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Fleas are very small insects, about a quarter of an inch in length. They do not have wings, but their long hind legs are designed for jumping. They reproduce quickly and often live in fabrics and carpets.
Human and non-human animals are at risk of fleabites, which can be itchy and painful. Fleas can also carry human diseases. The most famous example of this was the plague.
Owning a pet increases the risk of a flea infestation, but it is not only pet-owners who are at risk. Fleas can enter the home on any fabric or fur. Once in the home, their quick breeding cycle means they can rapidly become a nuisance.
This article covers everything you need to know about fleabites, including how to identify and treat them. This MNT Knowledge Center article will also give advice on keeping your home and pets free of fleas.
Fleabites on humans usually appear around the feet, ankles, or legs.
If uncontrolled, fleas can spread across the body and bite anywhere, especially on people with dense areas of hair on their legs or chest.
- The bites themselves will be very small with a central red spot.
- They often appear in groups of three or four and sometimes appear in a line.
- Fleabites will often form a small scab surrounded by a light red halo.
As many fleabites do not produce a reaction in humans, they may well go unnoticed.
How do fleas bite humans?
Humans are often the secondary options when it comes to fleabites, as they do not make good hosts. They tend to become targets for hungry adult fleas who have not yet found the family pet or another, more suitable host.
If an adult or child happens to walk or crawl past an adult flea that has just emerged from its cocoon, they may be the first option for a meal.
Most people will not develop noticeable symptoms from a fleabite. In general, fleas do not carry diseases.
Small children and people who are allergic may have a bad reaction. This can include swelling and itching. The skin may become irritated and painful around the bite, and sometimes hives and a rash will appear. Scratching the bite can cause a secondary infection.
In most cases, fleas will be a nuisance and can indicate a household infestation that needs to be dealt with, but they will cause no serious symptoms.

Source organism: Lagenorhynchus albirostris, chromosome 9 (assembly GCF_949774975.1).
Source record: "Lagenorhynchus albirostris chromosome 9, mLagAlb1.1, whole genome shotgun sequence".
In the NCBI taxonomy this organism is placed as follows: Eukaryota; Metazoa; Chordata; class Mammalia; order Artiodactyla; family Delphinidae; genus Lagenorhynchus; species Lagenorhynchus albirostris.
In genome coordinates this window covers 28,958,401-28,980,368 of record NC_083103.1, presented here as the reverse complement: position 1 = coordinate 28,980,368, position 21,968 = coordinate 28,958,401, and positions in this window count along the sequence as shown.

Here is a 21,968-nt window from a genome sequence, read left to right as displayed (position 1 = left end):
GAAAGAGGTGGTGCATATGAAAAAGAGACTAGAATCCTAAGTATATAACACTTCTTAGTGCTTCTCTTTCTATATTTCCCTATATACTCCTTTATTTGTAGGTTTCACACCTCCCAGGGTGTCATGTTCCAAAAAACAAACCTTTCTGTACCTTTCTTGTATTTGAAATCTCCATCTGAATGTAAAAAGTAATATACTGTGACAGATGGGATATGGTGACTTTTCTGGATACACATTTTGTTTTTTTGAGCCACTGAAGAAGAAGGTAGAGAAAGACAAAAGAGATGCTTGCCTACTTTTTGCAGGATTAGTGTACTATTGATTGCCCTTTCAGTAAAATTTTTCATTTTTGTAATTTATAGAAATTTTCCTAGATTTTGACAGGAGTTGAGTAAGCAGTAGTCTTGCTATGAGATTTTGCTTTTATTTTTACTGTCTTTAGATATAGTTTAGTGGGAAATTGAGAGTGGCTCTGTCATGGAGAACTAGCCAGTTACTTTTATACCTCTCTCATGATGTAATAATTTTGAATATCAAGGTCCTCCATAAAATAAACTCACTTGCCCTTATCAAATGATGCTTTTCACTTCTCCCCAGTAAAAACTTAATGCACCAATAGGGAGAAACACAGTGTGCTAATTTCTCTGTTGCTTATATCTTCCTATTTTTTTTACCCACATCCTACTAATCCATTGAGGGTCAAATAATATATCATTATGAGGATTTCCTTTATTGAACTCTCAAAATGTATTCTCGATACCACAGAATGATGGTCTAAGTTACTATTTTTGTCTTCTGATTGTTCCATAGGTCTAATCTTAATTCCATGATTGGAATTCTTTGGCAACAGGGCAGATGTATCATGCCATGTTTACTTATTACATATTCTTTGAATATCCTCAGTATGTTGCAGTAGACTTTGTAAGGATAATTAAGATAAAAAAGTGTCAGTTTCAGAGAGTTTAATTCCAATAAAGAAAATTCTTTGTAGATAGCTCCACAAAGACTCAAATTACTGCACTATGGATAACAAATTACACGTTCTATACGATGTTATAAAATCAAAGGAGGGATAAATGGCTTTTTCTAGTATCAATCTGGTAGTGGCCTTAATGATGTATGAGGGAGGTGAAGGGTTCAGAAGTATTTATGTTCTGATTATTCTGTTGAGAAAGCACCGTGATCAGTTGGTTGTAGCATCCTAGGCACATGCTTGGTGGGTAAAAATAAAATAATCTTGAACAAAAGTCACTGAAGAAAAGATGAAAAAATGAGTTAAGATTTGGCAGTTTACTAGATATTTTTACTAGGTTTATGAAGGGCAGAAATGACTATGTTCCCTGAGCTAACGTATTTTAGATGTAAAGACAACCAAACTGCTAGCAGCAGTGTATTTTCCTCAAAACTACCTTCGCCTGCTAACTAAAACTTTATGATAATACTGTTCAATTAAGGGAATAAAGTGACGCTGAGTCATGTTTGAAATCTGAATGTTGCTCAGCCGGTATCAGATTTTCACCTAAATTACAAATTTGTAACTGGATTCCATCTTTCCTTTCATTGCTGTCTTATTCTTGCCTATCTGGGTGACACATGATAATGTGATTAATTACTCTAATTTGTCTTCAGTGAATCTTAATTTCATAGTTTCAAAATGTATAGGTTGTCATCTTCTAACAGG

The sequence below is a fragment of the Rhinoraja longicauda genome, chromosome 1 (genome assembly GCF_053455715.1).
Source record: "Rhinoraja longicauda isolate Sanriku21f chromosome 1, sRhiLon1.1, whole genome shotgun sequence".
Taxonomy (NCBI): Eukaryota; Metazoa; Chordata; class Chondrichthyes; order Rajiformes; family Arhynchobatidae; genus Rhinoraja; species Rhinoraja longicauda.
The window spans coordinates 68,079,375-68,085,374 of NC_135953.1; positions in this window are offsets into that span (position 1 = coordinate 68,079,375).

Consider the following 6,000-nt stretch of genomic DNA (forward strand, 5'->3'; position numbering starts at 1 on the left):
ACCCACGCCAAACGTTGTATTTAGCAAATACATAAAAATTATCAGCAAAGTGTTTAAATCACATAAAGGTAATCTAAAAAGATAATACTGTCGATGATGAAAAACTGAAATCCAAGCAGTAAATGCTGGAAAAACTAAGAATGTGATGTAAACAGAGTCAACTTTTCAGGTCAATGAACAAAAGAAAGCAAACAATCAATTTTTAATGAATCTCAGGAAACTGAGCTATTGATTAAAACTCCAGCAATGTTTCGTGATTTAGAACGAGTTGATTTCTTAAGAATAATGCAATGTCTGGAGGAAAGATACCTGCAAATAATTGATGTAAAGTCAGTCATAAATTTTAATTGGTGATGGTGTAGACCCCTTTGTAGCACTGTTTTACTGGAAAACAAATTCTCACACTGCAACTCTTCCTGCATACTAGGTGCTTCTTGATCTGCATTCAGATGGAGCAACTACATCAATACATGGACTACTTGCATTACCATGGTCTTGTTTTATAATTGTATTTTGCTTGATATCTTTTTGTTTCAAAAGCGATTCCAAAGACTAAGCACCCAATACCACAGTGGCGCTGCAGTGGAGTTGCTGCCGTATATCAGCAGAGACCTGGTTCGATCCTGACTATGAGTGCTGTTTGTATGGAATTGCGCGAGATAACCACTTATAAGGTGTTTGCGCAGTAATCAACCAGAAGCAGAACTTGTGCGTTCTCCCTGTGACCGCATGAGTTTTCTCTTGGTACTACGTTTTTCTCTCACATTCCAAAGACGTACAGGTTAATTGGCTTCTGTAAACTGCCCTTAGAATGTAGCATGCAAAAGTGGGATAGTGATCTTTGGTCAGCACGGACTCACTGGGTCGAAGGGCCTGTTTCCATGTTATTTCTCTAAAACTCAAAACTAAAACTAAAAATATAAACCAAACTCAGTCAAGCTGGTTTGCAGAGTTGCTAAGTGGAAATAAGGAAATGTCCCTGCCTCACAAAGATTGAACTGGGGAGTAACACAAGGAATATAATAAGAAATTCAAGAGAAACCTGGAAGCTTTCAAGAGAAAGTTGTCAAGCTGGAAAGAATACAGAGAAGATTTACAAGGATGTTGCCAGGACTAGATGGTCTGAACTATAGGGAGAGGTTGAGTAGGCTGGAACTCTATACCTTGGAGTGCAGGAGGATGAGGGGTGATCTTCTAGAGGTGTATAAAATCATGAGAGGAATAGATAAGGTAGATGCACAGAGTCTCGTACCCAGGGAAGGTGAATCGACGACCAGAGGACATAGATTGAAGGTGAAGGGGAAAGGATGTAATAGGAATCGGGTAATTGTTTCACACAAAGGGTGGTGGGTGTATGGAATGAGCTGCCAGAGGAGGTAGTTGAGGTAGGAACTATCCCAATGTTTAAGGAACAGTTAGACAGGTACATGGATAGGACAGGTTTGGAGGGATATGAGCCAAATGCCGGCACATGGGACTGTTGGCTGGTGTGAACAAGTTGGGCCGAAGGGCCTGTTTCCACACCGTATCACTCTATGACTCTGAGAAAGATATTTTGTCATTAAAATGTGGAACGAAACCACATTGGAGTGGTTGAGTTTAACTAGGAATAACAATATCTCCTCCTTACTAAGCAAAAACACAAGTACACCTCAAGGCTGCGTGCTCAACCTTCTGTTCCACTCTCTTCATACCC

There are two primary complications from fleabites. These are allergic reactions and secondary infections.
If a person is bitten and begins to show the following symptoms, they should seek medical attention immediately:
- difficulty breathing
- swelling of the lips or face
A flea bite may also become infected. If the affected person has swollen glands, extreme pain around the bite, or excessive redness, they should speak with a doctor.
Many people are concerned about bed bugs while traveling, and the bites of fleas and bed bugs are easily confused.
It is important to know the differences between the bites of these common parasites to avoid treating the wrong symptoms and infestation.
A fleabite will appear as a tiny red bump surrounded by a small patch of inflamed skin. Bites will also tend to continue to occur during a home infestation.
A bed bug bite will look more like that of a mosquito with a large, raised, irritated area. However, mosquito bites tend to be larger and do not appear in patterns.
Mosquito bites mostly occur around sunset or at night. A flea can bite at any time.
Because of their habitat, the bed bug will produce intermittent bites. Both will itch, but bed bug bites can appear more inflamed.
Fleabites generally occur in small clusters on easily accessible skin. They can be anywhere on the body, but bites on feet and ankles are most common. Bed bug bites tend to appear in a straight pattern. Although they can also appear anywhere, they are most likely on the face, neck, and arms.
The biggest difference between the two is the possibility of blisters forming on bed bug bites.
Treatments for fleabites can range from simple home remedies to medications. available to purchase over the counter or online. These include:
To avoid a secondary infection, it is important that people do not try to scratch fleabites. Treating the bites will help reduce the itching. In most cases, fleabites will resolve without treatment.
What to do if a pet has fleas
Pets are the most common way for fleas to enter the home.
As a result, it is important to understand how to resolve a flea infestation and implement flea prevention in the home.
Pet owners should consult a vet to determine if their pet has any health problems caused by fleas. The vet can suggest a number of inexpensive and effective flea treatments.
After treating the pet, the infestation will need to be removed from the home. Fleas can be difficult to destroy, so people might want to consult a professional exterminator to learn more.
If you are not sure whether your home has fleas, walk around your home wearing white socks. The presence tiny black bugs on the bottom of your socks probably indicates a flea infestation.
Tips on removing fleas
There are a number of ways to rid the home of fleas.
Make sure both pets and the home environment receive cleansing treatment. Fleas can survive for more than 100 days without a host.
Take the following steps:
- Discard the dust bag from any vacuum cleaners after every use.
- Regularly clean and vacuum furniture, floors, skirting boards, and bedding.
- Only treat your pet with recommended or prescribed anti-flea medication.
Most fleas that infest a home will be cat fleas or dog fleas. These are more of a threat to the health of your pet than any humans in the home.
Maintaining good hygiene in the home is crucial to make any flea infestations manageable.